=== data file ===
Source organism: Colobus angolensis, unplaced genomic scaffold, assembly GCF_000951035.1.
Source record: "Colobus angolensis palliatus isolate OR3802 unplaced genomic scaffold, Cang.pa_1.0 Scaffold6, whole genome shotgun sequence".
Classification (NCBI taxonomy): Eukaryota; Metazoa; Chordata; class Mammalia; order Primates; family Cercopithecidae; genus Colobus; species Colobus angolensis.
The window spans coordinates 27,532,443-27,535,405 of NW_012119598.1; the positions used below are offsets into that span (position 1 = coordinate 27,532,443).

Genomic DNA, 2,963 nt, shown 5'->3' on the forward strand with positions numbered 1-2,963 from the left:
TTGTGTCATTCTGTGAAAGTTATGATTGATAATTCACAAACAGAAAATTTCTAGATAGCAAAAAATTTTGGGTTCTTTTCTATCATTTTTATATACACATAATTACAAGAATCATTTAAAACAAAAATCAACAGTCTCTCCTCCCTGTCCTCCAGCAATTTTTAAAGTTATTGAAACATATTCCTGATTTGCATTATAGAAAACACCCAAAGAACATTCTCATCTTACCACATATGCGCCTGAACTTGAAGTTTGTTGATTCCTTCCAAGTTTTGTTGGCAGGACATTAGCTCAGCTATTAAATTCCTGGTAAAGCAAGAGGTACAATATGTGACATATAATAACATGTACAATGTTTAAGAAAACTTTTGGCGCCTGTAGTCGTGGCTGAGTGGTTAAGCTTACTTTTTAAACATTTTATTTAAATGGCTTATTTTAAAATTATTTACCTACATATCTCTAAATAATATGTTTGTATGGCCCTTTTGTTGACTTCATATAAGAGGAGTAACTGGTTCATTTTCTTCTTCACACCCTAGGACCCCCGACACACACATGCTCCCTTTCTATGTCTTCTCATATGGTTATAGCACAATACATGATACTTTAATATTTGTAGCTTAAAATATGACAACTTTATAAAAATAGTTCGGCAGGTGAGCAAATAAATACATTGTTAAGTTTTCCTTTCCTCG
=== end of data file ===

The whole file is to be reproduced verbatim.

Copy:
Source organism: Colobus angolensis, unplaced genomic scaffold, assembly GCF_000951035.1.
Source record: "Colobus angolensis palliatus isolate OR3802 unplaced genomic scaffold, Cang.pa_1.0 Scaffold6, whole genome shotgun sequence".
Classification (NCBI taxonomy): Eukaryota; Metazoa; Chordata; class Mammalia; order Primates; family Cercopithecidae; genus Colobus; species Colobus angolensis.
The window spans coordinates 27,532,443-27,535,405 of NW_012119598.1; the positions used below are offsets into that span (position 1 = coordinate 27,532,443).

Genomic DNA, 2,963 nt, shown 5'->3' on the forward strand with positions numbered 1-2,963 from the left:
TTGTGTCATTCTGTGAAAGTTATGATTGATAATTCACAAACAGAAAATTTCTAGATAGCAAAAAATTTTGGGTTCTTTTCTATCATTTTTATATACACATAATTACAAGAATCATTTAAAACAAAAATCAACAGTCTCTCCTCCCTGTCCTCCAGCAATTTTTAAAGTTATTGAAACATATTCCTGATTTGCATTATAGAAAACACCCAAAGAACATTCTCATCTTACCACATATGCGCCTGAACTTGAAGTTTGTTGATTCCTTCCAAGTTTTGTTGGCAGGACATTAGCTCAGCTATTAAATTCCTGGTAAAGCAAGAGGTACAATATGTGACATATAATAACATGTACAATGTTTAAGAAAACTTTTGGCGCCTGTAGTCGTGGCTGAGTGGTTAAGCTTACTTTTTAAACATTTTATTTAAATGGCTTATTTTAAAATTATTTACCTACATATCTCTAAATAATATGTTTGTATGGCCCTTTTGTTGACTTCATATAAGAGGAGTAACTGGTTCATTTTCTTCTTCACACCCTAGGACCCCCGACACACACATGCTCCCTTTCTATGTCTTCTCATATGGTTATAGCACAATACATGATACTTTAATATTTGTAGCTTAAAATATGACAACTTTATAAAAATAGTTCGGCAGGTGAGCAAATAAATACATTGTTAAGTTTTCCTTTCCTCG